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Pakistan detains second alleged Mumbai plotter
ISLAMABAD, Pakistan -- Pakistan announced the arrest of a second reputed key player behind the terror assault on Mumbai, and officials said Wednesday they are investigating an Islamic charity the U.S. and India call a front for the group blamed for the attack.
India, which has asked for concrete evidence that Pakistan is quelling militant groups, is urging the United Nations to declare the charity, Jamaat-ud-Dawa, a terrorist organization.
A crackdown on Jamaat-ud-Dawa would underpin the promise by Pakistan's civilian government to pursue extremists blamed for last month's terrorist attack, which killed 171 people in India's commercial capital.
But Pakistani officials say India has not shared evidence from its investigation of the attack, underlining the mistrust between the nuclear-armed neighbors that is hampering U.S. efforts to avert a deeper crisis.
Prime Minister Yousuf Raza Gilani said Pakistani authorities have detained Zarrar Shah, an alleged leader of Lashkar-e-Taiba, the banned Islamic militant group India says was responsible for the Mumbai attack.
Indian news reports citing intelligence officials identified Shah as Lashkar's communications chief and said he worked out ways for the group's leaders in Pakistan to stay in touch with the 10 gunmen during the three-day siege in Mumbai.
The New York Times has reported that the attackers and their handlers used Internet phone services to make it harder for investigators to trace their calls.
Gilani also confirmed that Zaki-ur-Rehman Lakhvi, another alleged plotter identified by India, was detained during a raid Sunday in Pakistan's portion of Kashmir. That predominantly Muslim region in the Himalayas is claimed by both nations and has been the focus of two of their three wars since 1947.
The prime minister said Pakistani authorities had staged raids on militants based on information released by Indian authorities through the media.
"That is a good message to our neighbors and the rest of the world that Pakistan is a responsible nation. We want to defuse this situation," Gilani said in Multan, a central Pakistani city India says was the hometown of two of the Mumbai attackers.
U.S. officials have told Pakistan that it must go beyond mere arrests and prevent any repeat of the Mumbai attack, whose victims included six Americans. India released information Tuesday purporting to show that all 10 gunmen in Mumbai were from Pakistan.
The chairman of the U.S. Joint Chiefs of Staff underlined the Bush administration's position Wednesday, praising Pakistan's steps so far but adding that it will take time to see how serious the crackdown is.
"We measure by deeds," said Adm. Mike Mullen, who visited Pakistan and India last week.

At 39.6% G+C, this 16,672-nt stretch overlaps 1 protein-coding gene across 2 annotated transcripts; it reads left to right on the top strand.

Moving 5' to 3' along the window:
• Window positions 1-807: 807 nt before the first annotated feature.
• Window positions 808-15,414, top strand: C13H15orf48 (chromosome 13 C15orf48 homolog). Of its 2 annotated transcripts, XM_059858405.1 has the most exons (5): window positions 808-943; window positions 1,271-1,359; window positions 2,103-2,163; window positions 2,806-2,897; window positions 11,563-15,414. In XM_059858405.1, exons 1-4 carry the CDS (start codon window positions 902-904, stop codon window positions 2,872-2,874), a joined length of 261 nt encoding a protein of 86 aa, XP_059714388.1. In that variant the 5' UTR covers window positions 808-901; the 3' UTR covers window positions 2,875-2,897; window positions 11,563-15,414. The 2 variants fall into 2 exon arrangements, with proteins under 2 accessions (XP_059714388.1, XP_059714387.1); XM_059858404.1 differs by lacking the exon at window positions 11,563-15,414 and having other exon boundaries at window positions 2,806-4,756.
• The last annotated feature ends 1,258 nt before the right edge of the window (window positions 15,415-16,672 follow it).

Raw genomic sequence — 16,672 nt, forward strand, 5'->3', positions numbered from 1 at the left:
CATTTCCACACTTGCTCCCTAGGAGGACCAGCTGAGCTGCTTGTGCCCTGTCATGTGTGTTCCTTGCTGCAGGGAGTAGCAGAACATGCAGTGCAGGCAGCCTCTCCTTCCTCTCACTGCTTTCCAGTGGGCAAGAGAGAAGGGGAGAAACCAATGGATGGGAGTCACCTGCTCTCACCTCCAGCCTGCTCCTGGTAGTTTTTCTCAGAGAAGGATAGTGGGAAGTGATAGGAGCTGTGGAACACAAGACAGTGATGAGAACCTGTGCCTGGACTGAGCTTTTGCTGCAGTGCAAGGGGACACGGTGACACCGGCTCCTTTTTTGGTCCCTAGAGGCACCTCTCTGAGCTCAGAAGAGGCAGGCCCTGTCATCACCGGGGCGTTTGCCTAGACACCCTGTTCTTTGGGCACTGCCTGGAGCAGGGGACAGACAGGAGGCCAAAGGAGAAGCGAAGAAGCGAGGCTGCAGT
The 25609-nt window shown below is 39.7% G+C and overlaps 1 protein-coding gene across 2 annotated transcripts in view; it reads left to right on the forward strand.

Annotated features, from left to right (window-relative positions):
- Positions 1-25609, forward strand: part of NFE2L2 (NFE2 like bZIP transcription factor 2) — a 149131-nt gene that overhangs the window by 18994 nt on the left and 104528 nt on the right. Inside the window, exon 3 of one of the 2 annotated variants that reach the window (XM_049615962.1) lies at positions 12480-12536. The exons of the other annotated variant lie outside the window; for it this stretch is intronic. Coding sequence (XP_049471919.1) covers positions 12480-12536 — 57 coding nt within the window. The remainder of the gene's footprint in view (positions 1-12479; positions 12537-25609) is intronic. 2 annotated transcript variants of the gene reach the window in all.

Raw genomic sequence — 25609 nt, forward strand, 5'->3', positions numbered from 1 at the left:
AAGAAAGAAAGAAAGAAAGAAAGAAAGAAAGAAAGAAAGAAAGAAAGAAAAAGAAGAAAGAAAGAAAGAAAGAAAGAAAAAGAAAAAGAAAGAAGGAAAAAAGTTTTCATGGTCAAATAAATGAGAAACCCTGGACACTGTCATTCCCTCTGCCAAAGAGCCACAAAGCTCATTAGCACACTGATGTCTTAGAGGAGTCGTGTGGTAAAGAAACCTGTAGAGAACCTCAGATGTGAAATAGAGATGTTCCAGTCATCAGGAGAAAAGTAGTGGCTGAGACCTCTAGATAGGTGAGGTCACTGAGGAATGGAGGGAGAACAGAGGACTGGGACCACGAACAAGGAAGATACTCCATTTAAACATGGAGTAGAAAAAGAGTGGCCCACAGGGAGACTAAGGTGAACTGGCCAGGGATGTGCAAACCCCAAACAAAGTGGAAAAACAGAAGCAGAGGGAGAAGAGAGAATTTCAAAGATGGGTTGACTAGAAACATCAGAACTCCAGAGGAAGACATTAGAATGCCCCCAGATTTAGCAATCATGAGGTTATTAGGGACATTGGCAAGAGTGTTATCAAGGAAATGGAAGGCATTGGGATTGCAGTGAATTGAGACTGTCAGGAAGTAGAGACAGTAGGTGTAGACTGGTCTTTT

Washington wants the South Asian rivals to resume a painstaking peace process so Pakistan can focus on fighting Taliban and al-Qaida militants along the Afghan frontier.
But dismantling Lashkar will be politically dangerous for Pakistan's leaders because of the group's leading role in the dispute with India over Kashmir.
Pakistan's military and intelligence services are widely believed to have helped create Lashkar as a proxy fighting force in India's part of Kashmir, where Muslim separatists have engaged in a long insurgency.
While Pakistan's young civilian government has voiced a strong stance against Islamic extremism and reached out to India, there are doubts that the military, which has ruled for about half the country's 61-year history, will turn decisively against its unofficial allies.
The arrests of Lakhvi and Shah are "a minor first step which the government has taken as a gesture," said Ayesha Siddiqa, a Pakistani defense analyst.
After a 2001 attack on India's Parliament by alleged Pakistani militants, Pakistan banned the main groups fighting in Kashmir and arrested two of their leaders. But the leaders were freed without charge months later.
In a sign that Pakistan's current government wants to go further, Pakistan's ambassador to the United Nations told the Security Council on Tuesday that police are investigating Jamaat-ud-Dawa and other groups and might impose punitive measures, including a freeze on their finances.
"A plan is being prepared to ensure effective government supervision, as required by this body and others, of the various welfare organizations," Abdullah Hussain Haroon told the council.
An official in Pakistan's ruling party told The Associated Press on Wednesday that the government would ban the group "once we have proof" of its involvement in illegal activities.
Neither that official or a second who also confirmed the investigation would say when a decision on any sanctions might be made. Both officials insisted on anonymity because of the issue's sensitivity.
Jamaat-ud-Dawa, which appeared after Lashkar's banning and runs schools and medical clinics in Pakistan, denies any link to Lashkar. But Washington says it is a front for Lashkar and also has ties to al-Qaida. Some analysts suspect the charity may supply recruits for militant operations.
The charity's leader, Hafiz Mohammed Saeed, repeated his group's denial of links to Lashkar. "No Lashkar-e-Taiba man is in Jamaat-ud-Dawa and I have never been a chief of Lashkar-e-Taiba," he told Pakistan's Geo television Wednesday.
U.S. officials contend that Saeed, one of the suspected Lashkar leaders detained and released in 2002, is still the overall leader of the extremist group.
Associated Press writers Stephen Graham and Nahal Toosi in Islamabad, Khalid Tanveer in Multan, Sam Dolnick in New Delhi, Ramola Talwar Badam in Mumbai and John Heilprin at the United Nations contributed to this report.